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Election year blues (and jazz and rock): UVa presents concert devoted to campaign songs

The latest poll results from the University of Virginia Center for Politics show “Happy Days Are Here Again” in the lead, with “Tippecanoe and Tyler Too” a close second.

Social media fans have been casting their votes on X for their favorite U.S. presidential campaign songs in advance of a Friday evening concert in Cabell Hall Auditorium that will toast the first 25 years of the UVa Center for Politics with two centuries’ worth of tunes extolling support for candidates, ideals and unity. The musical frontrunners honored presidential candidates Franklin Delano Roosevelt and William Henry Harrison, respectively.

“A Concert of Campaign Songs,” presented jointly by the University of Virginia Chamber Singers and the UVa Center for Politics, will trace the evolution of the genre from George Washington’s “Hail, Columbia/The President’s March” to Gerald Ford’s “Feeling Good About America,” while including the unifying factor of national anthems.

The evening’s special guests include Martin Luther King III, professor of practice at the UVa Center for Politics; Tara Setmayer, senior adviser for the Lincoln Project; and Brad Raffensberger, Georgia’s secretary of state.

“Lift Every Voice,” by James Weldon Johnson and Rosamond Johnson, has a place of honor on the program.

“He actually requested it, and he will be introducing it,” Kenneth Stroupe said of King. Thursday was the 56th anniversary of the assassination of King’s father, the Rev. Dr. Martin Luther King Jr., and Stroupe said the professor will be heading back to UVa from a ceremony honoring his father in Memphis, Tennessee, to participate in Friday’s concert.

“He has chosen to be with us,” said Stroupe, who is chief of staff at the UVa Center for Politics. King will be introducing the cherished Civil Rights anthem in a place where his father spoke for the first time on March 25, 1963, adding layers of significance to the event.

The singers will perform with pianist Austin Robey.

The concert began with a chance encounter last summer between Michael Slon, professor and director of choral music for the UVa Department of Music and conductor of the UVa Chamber Singers, and Larry Sabato, founder of the UVa Center for Politics.

“I was walking to Bodo’s, and I ran into Larry on the path,” Slon said. The quick conversation included the seed of the idea: “ ‘Wouldn’t it be interesting to do a concert of campaign songs from George Washington to the present day?’” Slon recalled.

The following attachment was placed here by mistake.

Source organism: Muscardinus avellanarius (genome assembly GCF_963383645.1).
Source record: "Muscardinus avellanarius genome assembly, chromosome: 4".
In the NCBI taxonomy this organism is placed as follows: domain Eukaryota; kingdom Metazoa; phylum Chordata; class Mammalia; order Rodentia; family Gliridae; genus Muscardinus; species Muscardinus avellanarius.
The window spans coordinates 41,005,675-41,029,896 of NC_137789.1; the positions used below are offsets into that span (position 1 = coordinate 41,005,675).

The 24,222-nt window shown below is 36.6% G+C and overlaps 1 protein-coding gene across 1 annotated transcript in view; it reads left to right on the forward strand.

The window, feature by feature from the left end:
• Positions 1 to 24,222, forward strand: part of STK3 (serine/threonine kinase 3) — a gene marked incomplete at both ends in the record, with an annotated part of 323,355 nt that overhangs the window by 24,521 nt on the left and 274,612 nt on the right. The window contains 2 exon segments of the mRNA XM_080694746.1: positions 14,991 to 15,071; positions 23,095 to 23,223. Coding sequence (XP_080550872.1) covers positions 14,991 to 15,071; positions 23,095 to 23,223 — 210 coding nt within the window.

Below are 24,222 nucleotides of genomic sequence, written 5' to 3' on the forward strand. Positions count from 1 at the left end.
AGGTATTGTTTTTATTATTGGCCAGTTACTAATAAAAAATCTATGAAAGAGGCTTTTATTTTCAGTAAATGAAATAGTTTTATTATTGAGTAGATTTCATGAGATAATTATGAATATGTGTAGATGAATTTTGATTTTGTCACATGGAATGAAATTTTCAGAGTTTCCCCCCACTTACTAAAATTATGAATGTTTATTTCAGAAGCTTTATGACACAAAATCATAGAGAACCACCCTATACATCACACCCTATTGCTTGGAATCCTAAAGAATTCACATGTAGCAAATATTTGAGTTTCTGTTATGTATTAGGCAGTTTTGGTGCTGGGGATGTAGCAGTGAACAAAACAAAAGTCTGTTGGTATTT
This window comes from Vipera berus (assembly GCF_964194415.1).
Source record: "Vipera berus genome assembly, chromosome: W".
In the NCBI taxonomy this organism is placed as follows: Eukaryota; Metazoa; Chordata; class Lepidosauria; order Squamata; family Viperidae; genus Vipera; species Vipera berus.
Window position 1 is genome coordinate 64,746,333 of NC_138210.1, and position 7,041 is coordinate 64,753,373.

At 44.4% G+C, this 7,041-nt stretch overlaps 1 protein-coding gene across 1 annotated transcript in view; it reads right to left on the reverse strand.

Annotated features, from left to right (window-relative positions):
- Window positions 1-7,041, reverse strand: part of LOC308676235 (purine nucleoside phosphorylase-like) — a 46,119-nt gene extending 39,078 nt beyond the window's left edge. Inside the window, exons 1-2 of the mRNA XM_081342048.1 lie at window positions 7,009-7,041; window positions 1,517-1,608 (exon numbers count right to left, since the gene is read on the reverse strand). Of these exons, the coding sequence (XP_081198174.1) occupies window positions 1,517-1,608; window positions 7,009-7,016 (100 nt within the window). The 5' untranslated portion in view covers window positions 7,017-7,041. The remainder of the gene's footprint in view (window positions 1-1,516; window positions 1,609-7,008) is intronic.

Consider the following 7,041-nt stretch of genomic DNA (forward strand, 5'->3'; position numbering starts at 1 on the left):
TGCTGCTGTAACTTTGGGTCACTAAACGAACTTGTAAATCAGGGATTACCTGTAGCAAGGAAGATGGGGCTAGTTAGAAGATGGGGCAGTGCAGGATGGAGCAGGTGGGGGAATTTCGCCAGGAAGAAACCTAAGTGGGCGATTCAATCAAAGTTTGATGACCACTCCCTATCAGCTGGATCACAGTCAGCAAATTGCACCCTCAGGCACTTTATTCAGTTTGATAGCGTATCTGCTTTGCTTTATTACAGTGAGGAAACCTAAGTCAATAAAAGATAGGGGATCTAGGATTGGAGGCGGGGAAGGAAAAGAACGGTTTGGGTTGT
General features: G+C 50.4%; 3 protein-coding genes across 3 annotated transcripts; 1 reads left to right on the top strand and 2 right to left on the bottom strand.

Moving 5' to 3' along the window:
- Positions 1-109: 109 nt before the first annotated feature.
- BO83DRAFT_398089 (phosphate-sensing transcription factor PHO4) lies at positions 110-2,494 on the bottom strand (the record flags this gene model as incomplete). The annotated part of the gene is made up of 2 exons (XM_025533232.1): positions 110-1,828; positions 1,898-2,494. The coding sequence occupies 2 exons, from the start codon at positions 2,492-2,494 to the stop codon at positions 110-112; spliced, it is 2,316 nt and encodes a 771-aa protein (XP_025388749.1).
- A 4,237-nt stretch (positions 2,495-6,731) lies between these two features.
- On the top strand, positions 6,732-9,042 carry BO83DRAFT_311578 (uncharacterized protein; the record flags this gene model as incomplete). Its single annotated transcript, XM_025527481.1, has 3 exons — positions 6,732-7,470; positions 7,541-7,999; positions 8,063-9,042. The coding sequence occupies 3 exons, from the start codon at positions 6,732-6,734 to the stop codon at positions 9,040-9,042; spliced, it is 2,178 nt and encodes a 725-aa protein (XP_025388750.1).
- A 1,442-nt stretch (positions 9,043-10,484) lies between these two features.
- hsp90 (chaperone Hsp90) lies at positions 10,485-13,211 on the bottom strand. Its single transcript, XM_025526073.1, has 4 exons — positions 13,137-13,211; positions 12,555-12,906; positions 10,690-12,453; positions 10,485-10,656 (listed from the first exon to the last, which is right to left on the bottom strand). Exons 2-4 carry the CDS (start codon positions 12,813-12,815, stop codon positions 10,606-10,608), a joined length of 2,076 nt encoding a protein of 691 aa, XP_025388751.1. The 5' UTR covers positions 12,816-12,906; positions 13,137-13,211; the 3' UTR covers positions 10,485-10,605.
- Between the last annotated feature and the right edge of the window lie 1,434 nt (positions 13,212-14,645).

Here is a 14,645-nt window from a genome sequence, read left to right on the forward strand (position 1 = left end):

“So many parts of it aligned perfectly,” Stroupe said. “We hope it’ll bring a bit of levity to an election year.”

There’s plenty for both music fans and history buffs to enjoy. Washington’s “Hail, Columbia” served as a new nation’s anthem for a time. “Adams and Liberty,” which lauded John Adams, was derived from the tune “Anacreon in Heaven,” an ancestor of “The Star-Spangled Banner,” which will close the program.

Violinist Thomas Jefferson’s similarly named campaign song, “Jefferson and Liberty,” is set to a fiddle tune, “The Gobby’O.” Baroque violinist David McCormick will be on hand to perform it. Introducing the tunes for Washington, Adams and Jefferson in costume will be Bill Barker, who is known for his portrayals of Jefferson at Monticello.

Frank Sinatra wrote new lyrics to the song “High Hopes” just for John F. Kennedy’s campaign. Audience members also will get to hear “Hello, Lyndon!”, a salute to Lyndon B. Johnson set to the tune of the hit Broadway musical “Hello, Dolly!”

Irving Berlin penned “I Like Ike,” and Stroupe said the audience will see a 1952 animated campaign film produced by Roy O. Disney, brother of Walt Disney, that also promoted Dwight Eisenhower. That film, also called “I Like Ike” and populated by jolly marching elephants, “is very crude by today’s [animation] standards, but it’s charming,” Stroupe said.

“The songs have taken the context of their times,” Slon said. “In Jefferson’s era, it sounds like a fiddle tune. In [Abraham] Lincoln’s era, it sounds like a Stephen Foster song. The students have really enjoyed getting to know these different eras.”

Slon said that original campaign songs have been less frequent since the dawn of the recording era, but earlier in the nation’s history, they were “building upon a larger cultural phenomenon.”

“People are sort of bipartisan when it comes to music,” Stroupe added. “It brings us together with a common bond and a common interest.”

“Singing has tremendous communal power,” Slon said. “It has tremendous power to bring people together around a single goal. It’s not just a pastime or a fun thing to do. Music is meaningful and necessary for flourishing survival.”


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